What is psychotherapy?
Psychotherapy from Soup to Nuts
What is psychotherapy? Washington, DC, (Chevy Chase, MD), psychologist, psychoanalyst, Dr.
Lynn Friedman explores the province of psychotherapy.
What is psychotherapy? What happens in psychotherapy? How does it
work? For whom is it helpful? And, what sorts of difficulties or
challenges does it help people overcome? How might one benefit from
psychotherapy? And, what sorts of steps might one take to have a
helpful, positive experience in psychotherapy?
What is a psychotherapist? How does one sort through the array of
psychologists, psychiatrists, psychoanalysts, counselors, social
workers, pastoral counselors, psychiatric nurses and others who offer
this sort of help?
What is psychotherapy?
Psychotherapy entails a
relationship between a trained
psychotherapist and a person who is interested in deepening their
understanding of themselves, with the goal of resolving conflicts,
overcoming obstacles or addressing unhappiness in their lives.
many kinds of psychotherapy and each approach conceptualizes or views
individual in different ways.
However, most methods share in common the idea that:
People come to psychotherapy because they are sad, worried or troubled about something in themselves and/or in their lives.
Many difficulties can be understood, resolved through talking with a trained, outsider and gaining perspective.
To be effective, psychotherapy must take place in a safe, respectful & confidential setting.
Beyond this, there are many kinds of psychotherapy (and, counseling), each with their own
specialized approach. The most common include: psychoanalytic psychotherapy (or
psychodynamic psychotherapy), psychoanalysis
, cognitive behavioral therapy (aka CBT) and
humanistic psychotherapy. Also, psychotherapists work with people,
individually, in marriage counseling, in couples counseling
Psychodynamic (and, psychoanalytic) psychotherapy (and, counseling)
Psychodynamic psychotherapy has several major assumptions. These include:
The notion of a dynamic unconscious.
The idea here is that we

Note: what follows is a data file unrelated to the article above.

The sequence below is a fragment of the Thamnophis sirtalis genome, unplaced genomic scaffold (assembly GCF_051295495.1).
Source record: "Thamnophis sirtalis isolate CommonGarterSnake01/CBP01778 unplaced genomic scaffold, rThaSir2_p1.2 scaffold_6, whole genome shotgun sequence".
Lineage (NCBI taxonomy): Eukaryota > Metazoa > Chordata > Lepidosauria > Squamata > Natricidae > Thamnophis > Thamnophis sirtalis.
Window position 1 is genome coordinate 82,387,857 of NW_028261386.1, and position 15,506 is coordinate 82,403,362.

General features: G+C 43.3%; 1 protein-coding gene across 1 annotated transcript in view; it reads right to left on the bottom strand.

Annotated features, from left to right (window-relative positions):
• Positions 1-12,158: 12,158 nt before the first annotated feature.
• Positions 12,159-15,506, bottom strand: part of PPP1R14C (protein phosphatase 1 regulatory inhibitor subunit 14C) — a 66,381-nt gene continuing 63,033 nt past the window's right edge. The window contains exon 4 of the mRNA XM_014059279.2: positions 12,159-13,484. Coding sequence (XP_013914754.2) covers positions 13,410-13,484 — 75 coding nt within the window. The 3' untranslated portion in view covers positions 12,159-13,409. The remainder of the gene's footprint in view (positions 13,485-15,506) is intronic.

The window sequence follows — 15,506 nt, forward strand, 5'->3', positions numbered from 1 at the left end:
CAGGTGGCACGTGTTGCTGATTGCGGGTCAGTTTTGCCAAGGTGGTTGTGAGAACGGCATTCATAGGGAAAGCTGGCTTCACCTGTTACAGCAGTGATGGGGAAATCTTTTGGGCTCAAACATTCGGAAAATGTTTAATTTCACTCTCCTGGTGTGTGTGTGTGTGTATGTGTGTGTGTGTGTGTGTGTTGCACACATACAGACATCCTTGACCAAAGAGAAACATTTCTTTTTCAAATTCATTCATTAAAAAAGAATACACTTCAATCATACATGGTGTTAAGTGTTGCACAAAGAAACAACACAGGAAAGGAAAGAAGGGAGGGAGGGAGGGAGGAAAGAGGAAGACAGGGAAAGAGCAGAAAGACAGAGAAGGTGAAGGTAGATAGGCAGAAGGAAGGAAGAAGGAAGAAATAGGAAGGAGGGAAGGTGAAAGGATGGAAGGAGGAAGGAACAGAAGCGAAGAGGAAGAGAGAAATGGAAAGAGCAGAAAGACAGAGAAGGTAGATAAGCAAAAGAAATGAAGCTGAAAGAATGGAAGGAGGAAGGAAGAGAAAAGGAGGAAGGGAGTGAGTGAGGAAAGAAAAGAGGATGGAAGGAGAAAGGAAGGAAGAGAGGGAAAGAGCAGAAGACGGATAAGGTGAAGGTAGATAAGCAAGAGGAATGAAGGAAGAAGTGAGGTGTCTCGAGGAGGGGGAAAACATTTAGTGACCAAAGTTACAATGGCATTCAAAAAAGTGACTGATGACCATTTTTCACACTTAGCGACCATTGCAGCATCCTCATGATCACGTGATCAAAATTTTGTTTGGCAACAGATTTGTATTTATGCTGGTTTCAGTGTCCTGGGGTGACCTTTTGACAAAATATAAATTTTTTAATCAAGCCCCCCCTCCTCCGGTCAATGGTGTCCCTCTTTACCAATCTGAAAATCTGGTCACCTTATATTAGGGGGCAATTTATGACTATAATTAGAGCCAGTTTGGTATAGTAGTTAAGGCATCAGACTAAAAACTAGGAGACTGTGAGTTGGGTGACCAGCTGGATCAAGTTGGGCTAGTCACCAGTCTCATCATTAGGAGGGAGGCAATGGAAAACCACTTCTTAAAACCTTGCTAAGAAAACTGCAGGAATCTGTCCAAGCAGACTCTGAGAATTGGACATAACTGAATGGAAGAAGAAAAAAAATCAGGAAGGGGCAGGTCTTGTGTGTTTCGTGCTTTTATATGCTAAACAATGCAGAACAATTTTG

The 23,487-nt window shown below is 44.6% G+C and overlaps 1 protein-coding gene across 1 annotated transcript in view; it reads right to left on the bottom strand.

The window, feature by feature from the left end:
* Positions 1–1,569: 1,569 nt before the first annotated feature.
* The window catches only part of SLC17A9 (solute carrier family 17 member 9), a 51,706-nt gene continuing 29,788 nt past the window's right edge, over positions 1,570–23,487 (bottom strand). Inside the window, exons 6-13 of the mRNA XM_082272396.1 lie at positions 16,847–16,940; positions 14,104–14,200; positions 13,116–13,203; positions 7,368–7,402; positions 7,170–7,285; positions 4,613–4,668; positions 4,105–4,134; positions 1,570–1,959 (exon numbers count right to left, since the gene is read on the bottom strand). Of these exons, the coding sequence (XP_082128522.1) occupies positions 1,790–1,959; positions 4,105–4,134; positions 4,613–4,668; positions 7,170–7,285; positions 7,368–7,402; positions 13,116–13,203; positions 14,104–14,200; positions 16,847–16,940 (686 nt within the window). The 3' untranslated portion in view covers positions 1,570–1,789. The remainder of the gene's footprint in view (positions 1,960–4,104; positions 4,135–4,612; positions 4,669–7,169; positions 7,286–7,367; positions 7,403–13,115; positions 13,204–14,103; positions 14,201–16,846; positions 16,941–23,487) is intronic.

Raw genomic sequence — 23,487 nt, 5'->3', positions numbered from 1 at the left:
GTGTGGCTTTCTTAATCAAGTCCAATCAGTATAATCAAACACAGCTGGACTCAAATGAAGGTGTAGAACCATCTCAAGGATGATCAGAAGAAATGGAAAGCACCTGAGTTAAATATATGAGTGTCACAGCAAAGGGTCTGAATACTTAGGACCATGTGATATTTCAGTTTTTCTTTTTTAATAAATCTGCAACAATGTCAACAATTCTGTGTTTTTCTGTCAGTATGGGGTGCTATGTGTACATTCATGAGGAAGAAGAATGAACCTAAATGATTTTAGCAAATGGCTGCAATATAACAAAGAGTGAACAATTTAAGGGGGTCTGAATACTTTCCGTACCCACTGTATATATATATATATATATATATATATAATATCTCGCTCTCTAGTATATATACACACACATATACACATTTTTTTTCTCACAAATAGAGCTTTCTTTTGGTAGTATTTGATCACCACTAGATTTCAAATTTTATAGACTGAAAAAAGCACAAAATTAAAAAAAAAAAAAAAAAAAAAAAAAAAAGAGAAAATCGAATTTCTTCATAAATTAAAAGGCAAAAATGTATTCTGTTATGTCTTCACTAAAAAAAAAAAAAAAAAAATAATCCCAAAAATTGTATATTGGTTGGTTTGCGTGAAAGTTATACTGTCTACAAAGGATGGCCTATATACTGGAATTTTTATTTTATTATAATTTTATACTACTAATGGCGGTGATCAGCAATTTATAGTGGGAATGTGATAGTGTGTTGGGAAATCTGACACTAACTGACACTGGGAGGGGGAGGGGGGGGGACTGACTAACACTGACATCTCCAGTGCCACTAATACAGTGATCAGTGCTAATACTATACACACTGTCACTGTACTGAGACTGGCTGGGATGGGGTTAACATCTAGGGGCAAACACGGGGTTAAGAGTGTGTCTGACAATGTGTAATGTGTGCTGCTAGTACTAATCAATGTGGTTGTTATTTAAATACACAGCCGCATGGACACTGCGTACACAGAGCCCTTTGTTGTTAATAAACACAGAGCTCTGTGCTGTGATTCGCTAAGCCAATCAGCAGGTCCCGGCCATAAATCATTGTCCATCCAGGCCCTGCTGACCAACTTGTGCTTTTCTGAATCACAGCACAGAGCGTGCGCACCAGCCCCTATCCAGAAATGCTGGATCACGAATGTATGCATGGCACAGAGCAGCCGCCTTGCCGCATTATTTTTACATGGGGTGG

are driven by forces outside of our awareness. Take for example the
outstanding college student who dutifully allows his father to choose
his major. As he approaches graduation, he finds himself too anxious to
study. He begins to fail his courses. He may be unaware of how
frightened his is of being on his own and functioning as an adult.
Similarly, he may not recognize how angry he is at his parents for
undermining his quest for adulthood.Thus, his symptoms serve dual
functions: they allow him to avoid adulthood and they let him
express, albeit indirectly, anger and resentment toward his parents.
In the situation, the psychologist's task is to, "make the
unconscious conscious". To do this, psychodynamic therapists eschew
lists making. Instead, they encourage the individual to say, "whatever
comes to mind" and to report day dreams, "flash thoughts" and
fantasies. Also, individuals are asked to report dreams. Called by
Freud, "the royal road to the unconscious" dreams are understood to
provide access to those forces outside the individual's awareness in
their waking lives. Read more about what happens in psychotherapy:
The psychotherapists task is to listen and to try to
decipher the hidden struggle - and, point it out to the
individual. As he comes to understand his feelings, the person
can make decisions about his life with greater clarity and comfort.
A focus on human growth and development.
Human beings are always growing and developing throughout their lives. Thus, there is always the possibility of change.
Every individual is unique
Each individual is understood in the context of their unique history and current situation.
The past influences the present
Although today's psychoanalytic (psychodynamic) psychotherapists place
a heavy emphasis on the relationship between the individual and their
psychotherapist. The role of the importance of early childhood
experience remains central in understanding the individual's strengths
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